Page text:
Metro

Father suspected of killing son, then himself in Foxborough

The scene of a murder-suicide in Foxborough on Friday. William Scaccia, 49, was found with a self-inflicted gunshot wound, along with his young son Anthony Scaccia.

Photo by Gretchen Ertl for The Boston Globe

The scene of a murder-suicide in Foxborough on Friday. William Scaccia, 49, was found with a self-inflicted gunshot wound, along with his young son Anthony Scaccia.

FOXBOROUGH — An Iraq War veteran who had recently been denied a gun license shot and killed his 6-year-old son before killing himself, a tragedy that followed a long history of domestic violence and threats against his family, authorities said Friday.

William F. Scaccia Jr., 49, shot Anthony J. Scaccia at about 11:30 p.m. Thursday at Anthony’s mother’s house, and then shot himself while the child’s grandmother was home, police said Friday. Scaccia also lit gasoline in the house in an attempt to burn it down.

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Scaccia had been arrested just four days earlier on weapons charges, but he was released on his own recognizance. He was also facing assault and battery charges.

It’s not clear how Scaccia obtained the gun used in Thursday’s deaths.

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Foxborough Police Chief William D. Baker denied Scaccia’s application for a gun license in July. In his decision, Baker pointed out that Scaccia had a restraining order filed against him by Anthony’s mother in 2013 and had lied to police who came to seize his guns at that time.

In her application for a restraining order, Anthony’s mother, Laurie Tolliver, expressed fear for her son’s safety as she and Scaccia argued over child support and visitation. Tolliver wrote in 2013 that Scaccia had repeatedly suggested that “he would kill Anthony and himself” if she did not agree to grant him equal custody.

Foxborough Police Department

William Scaccia.

“‘You don’t know the depths I will go to keep my son,’” Tolliver quoted Scaccia as saying, according to court records. “‘You have not seen how evil I can be.’”

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Tolliver also said that Scaccia was suffering from post-traumatic stress disorder stemming from his military service.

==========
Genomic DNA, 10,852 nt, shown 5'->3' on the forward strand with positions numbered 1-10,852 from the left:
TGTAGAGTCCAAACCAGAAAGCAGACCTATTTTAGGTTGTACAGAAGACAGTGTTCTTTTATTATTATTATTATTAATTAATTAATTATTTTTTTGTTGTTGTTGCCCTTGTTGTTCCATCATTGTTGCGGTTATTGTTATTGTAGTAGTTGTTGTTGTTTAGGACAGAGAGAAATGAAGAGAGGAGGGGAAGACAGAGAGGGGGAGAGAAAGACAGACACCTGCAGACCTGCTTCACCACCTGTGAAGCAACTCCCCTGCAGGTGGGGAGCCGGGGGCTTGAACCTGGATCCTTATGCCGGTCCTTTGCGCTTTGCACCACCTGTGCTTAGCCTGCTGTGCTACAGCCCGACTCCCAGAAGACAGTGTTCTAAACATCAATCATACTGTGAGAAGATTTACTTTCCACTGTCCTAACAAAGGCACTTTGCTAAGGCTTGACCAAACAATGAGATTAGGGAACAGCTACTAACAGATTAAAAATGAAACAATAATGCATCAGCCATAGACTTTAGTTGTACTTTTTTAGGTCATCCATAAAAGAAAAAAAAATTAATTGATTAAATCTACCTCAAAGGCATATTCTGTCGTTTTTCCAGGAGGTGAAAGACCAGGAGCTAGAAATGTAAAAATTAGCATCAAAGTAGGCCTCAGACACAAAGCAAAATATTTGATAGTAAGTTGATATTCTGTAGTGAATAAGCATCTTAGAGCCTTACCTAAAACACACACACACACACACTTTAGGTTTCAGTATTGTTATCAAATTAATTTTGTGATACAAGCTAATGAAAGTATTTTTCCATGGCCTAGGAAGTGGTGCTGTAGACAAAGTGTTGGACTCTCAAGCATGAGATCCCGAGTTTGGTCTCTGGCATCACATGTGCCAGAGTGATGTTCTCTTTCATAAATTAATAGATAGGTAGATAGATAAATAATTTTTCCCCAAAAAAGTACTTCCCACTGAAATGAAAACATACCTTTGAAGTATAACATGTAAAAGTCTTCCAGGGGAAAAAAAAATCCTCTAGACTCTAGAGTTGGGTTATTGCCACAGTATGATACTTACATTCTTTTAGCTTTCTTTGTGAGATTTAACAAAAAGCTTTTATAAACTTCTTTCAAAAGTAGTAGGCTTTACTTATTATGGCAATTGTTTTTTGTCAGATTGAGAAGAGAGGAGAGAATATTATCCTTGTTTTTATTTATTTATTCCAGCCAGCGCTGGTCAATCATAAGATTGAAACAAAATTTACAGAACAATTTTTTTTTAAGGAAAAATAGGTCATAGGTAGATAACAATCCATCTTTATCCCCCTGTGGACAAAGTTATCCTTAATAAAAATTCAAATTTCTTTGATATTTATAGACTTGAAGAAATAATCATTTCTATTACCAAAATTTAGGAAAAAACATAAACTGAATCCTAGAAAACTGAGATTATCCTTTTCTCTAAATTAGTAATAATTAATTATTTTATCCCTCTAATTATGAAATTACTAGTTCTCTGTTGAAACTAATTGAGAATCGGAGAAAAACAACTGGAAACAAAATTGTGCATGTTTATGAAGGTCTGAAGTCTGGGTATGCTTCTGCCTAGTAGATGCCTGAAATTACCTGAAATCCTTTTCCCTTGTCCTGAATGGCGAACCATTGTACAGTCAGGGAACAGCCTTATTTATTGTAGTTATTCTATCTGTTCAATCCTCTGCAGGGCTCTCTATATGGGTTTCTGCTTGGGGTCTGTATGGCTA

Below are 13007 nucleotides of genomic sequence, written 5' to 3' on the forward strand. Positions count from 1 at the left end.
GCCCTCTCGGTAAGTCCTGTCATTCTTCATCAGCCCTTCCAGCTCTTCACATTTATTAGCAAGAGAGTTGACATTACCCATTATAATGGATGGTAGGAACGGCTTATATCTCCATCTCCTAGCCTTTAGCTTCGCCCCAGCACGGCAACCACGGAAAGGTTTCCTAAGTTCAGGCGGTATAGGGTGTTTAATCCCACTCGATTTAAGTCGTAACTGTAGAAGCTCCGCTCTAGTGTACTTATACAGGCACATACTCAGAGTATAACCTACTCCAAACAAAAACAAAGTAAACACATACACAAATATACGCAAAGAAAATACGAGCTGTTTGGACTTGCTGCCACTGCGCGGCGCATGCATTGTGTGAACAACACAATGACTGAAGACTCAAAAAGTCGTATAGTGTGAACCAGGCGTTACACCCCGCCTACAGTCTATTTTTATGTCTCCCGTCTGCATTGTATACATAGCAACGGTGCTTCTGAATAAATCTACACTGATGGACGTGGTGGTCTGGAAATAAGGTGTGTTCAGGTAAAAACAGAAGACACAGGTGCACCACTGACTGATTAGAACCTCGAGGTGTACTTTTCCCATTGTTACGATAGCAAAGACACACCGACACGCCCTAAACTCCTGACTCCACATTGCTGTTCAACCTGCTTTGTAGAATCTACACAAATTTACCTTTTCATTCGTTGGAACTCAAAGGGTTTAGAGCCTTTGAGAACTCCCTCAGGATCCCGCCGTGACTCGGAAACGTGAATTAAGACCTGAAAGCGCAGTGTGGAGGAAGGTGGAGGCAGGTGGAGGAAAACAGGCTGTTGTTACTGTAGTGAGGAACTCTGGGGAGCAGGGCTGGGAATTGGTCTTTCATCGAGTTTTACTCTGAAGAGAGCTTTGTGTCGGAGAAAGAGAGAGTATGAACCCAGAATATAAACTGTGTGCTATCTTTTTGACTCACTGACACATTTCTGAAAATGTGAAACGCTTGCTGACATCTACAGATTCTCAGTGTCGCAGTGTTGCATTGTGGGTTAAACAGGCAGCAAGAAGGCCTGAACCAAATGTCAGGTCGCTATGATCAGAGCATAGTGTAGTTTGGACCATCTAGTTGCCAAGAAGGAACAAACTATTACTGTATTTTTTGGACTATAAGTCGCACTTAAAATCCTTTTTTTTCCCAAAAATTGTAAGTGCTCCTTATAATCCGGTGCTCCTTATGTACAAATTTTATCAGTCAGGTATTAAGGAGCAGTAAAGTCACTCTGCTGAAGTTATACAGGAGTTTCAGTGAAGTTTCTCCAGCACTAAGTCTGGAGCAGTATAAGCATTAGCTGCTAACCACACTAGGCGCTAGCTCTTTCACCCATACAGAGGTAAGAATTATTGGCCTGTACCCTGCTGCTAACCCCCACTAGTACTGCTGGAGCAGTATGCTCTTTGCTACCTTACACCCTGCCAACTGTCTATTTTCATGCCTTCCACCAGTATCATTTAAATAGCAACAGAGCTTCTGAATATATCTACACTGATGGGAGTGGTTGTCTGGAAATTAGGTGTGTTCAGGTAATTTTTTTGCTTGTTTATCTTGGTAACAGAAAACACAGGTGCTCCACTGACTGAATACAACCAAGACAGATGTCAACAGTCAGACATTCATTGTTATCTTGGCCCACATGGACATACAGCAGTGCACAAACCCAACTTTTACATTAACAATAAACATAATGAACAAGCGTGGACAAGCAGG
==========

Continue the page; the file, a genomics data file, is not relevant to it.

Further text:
“These situations are, unfortunately, pretty common,’’ Baker said at a press conference Friday. “And I would appeal to anyone who has a family member or a neighbor struggling with mental illness . . . to come forward . . . to try and connect people that are on the edge to resources, so we can work together to try and prevent tragedies like this.”

Anthony had just started kindergarten at the Mabelle M. Burrell Elementary School in Foxborough, where teachers and students were in shock Friday, officials said.

A neighbor in Foxborough, Richie Shain, said Anthony’s grandmother suddenly showed up at his door Thursday night, screaming for help and saying there was a fire. Shain said he went over to the house and found the boy.

“I knelt next to him . . . and checked his pulse,” before calling 911, he said Friday. “It’s a scary world that someone can do that to their own kid . . . any kid,” he said.

When he denied Scaccia’s gun license earlier this year, Baker told Scaccia in a letter that he had reviewed Tolliver’s restraining order against him as well as a police report for an argument the couple had in 2016 and found the encounters to be “a troubling reflection on your character and propensity for violence in intimate relationships.”